Over 1 millions shekels raised for convicted murderer Amiram Ben-Uliel

Crowdfunding campaign gaining momentum for settler convicted after confession extracted under torture of firebombing Palestinian home and killing a baby and his parents; Right-wing Knesset member Limor Son Har-Melech called him 'a saint', lawmaker Ahmad Tibi referred to her party as 'neo-Nazi party'

Over 5,000 individuals have contributed over 1 million shekels or over $260,000 to Amiram Ben-Uliel within a 24-hour period. Ben-Uliel was found guilty of murder for the firebombing of the Dawabsheh family's home in the West Bank in 2015, killing a baby and his parents and severely wounding a 4-year-old boy. His supporters say that the confession was obtained under torture, using what the Shin Bet calls “special measures.”
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The crowdfunding initiative is set to continue in the coming days, with the Justice for Amiram headquarters anticipating a substantial and supportive reaction. Their resolute statement emphasizes their unwavering commitment to pursue justice: "We will not rest nor be silent until justice is served."
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עמירם בן אוליאל
עמירם בן אוליאל
Amiram Ben-Uliel during his trial
(Photo: Yariv Katz)
Amiram Ben-Uliel has previously confessed to committing murder during his interrogation, even going so far as to reenact the crime. Initially, he was found guilty by the Lod District Court in 2020, and in September of that same year, he received a sentence of three life imprisonments along with an additional 20 years. Subsequently, Ben-Uliel appealed his murder conviction, but the Supreme Court unanimously dismissed the appeal.
The Justice for Amiram organization recently held a conference under the banner "Taking responsibility and collaborating for the rescue of Amiram Ben-Uliel," where notables such as former intelligence analyst for the US government Jonathan Pollard, far-right Knesset lawmaker Limor Son Har-Melech, Rabbi Reuven Ben-Uliel (Amiram's father), and conservative journalist Arnon Segal gave speeches.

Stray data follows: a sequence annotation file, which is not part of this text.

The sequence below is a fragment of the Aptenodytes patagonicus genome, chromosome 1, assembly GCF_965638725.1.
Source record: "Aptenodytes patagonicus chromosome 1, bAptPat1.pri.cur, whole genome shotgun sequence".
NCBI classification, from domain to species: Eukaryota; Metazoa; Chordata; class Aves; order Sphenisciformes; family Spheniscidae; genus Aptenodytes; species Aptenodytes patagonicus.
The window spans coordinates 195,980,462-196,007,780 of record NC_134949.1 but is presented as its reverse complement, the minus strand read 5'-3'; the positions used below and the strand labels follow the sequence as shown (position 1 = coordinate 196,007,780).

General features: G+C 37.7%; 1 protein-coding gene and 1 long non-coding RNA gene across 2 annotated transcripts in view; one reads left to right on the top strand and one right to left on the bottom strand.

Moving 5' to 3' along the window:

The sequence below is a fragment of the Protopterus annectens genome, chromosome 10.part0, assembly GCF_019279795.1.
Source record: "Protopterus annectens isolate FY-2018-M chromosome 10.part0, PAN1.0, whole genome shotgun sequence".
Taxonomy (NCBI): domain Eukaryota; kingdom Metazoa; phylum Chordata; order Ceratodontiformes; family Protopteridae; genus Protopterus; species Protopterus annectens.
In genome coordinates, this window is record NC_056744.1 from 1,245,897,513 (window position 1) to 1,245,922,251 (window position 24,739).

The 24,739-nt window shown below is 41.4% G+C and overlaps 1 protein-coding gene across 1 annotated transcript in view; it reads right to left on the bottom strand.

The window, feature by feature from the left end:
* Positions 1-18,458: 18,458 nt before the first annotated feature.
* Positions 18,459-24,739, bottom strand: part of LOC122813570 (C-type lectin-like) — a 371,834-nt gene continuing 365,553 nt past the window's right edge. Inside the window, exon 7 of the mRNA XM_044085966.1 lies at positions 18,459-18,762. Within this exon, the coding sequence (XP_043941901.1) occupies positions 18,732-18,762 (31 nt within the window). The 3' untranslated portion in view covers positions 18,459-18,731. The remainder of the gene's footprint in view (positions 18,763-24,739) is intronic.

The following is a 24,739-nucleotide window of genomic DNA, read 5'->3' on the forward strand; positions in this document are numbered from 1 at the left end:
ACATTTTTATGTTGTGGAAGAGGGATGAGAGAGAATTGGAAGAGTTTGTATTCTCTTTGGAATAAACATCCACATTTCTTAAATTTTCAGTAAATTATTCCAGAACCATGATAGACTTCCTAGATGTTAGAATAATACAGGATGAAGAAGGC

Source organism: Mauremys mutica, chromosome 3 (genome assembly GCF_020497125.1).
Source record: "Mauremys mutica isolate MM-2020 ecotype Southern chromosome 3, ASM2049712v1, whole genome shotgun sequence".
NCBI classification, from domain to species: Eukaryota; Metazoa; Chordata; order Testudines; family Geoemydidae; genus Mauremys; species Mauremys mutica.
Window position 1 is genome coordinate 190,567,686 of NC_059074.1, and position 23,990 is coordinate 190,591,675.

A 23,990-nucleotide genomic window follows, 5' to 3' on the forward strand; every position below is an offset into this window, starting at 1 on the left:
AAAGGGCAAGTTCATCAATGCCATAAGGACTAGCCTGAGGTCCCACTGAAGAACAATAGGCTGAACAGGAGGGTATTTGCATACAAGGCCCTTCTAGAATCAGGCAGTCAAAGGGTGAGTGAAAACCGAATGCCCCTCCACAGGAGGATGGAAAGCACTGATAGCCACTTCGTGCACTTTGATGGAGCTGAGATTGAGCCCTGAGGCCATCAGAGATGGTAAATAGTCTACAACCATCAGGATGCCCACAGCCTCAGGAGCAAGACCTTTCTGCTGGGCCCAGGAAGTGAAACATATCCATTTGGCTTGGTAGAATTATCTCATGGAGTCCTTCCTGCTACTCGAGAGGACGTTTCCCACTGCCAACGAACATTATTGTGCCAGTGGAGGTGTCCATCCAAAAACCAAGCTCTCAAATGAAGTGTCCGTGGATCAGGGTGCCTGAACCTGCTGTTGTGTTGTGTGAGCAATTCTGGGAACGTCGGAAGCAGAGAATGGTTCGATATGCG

Son Har-Melech called Amiram a "saint," which did not sit well with lawmaker Ahmad Tibi, who responded by referring to her political party, Otzma Yehudit (Jewish Power), as "a Neo-Nazi Party," saying she might as well be wearing a brown uniform, in reference to the Nazi militia party Sturmabteilung, more colloquially known as Brown Shirts.
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ח"כ לימור סון הר מלך
ח"כ לימור סון הר מלך
Knesset lawmaker Limor Son Har-Melech: 'Amiram is a saint'
(Photo: Alex Kolomoisky)
Yael Shevach, widow of the late Rabbi Raziel Shevach, who was killed in a terrorist attack in 2018, said: "I contributed a nominal sum, but it was more about the symbolism behind it, as I firmly believe in the justness of the struggle for justice. I am of the opinion that we cannot tolerate the existence of such a flawed system of judgment in the State of Israel without speaking up. I do not believe that any individual, regardless of the severity of their conviction, should be subjected to such conditions. I want to emphasize that I am not advocating for his release."
Shevach further questioned the verdict. "I believe we should also fight for this, that every prisoner, especially high-profile ones, should have conditions of a fair trial. I cannot accept that there are people who know he is the one who committed the murder, and we all just have to accept it as fait accompli. If you have something on him, then the public has the right to know. We have seen in many cases that there is a reason to reconsider," she said.
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ישיבת הסיעה של חדש תעל
ישיבת הסיעה של חדש תעל
MK Ahmad Tibi: Otzma Yehudit a 'Neo-Nazi Party'
(Photo: Shalev Shalom)
The Justice for Amiram organization said in a statement that: "We will not rest until the Shin Bet discontinues the interrogation of Amiram. In a civilized nation, individuals are not subjected to shackles, just as terrorists who have committed acts of violence against Jews are not treated in such a manner.
"This is especially true when it occurs subsequent to a deeply questionable conviction, where Amiram was coerced into confessing under severe torture while consistently denying any involvement in the crime. Amiram is entitled to a fair trial that relies on concrete evidence, and confessions should not be coerced in the absence of such evidence. We will persist until a fair trial is afforded to Amiram," the statement said.
Finance Minister Bezalel Smotrich and National Security Minister Itamar Ben-Gvir, both opposition members at the time of Amiram's conviction, responded to the verdict by calling it "a black day for democracy" and "one the lowest points for the Israeli judiciary."
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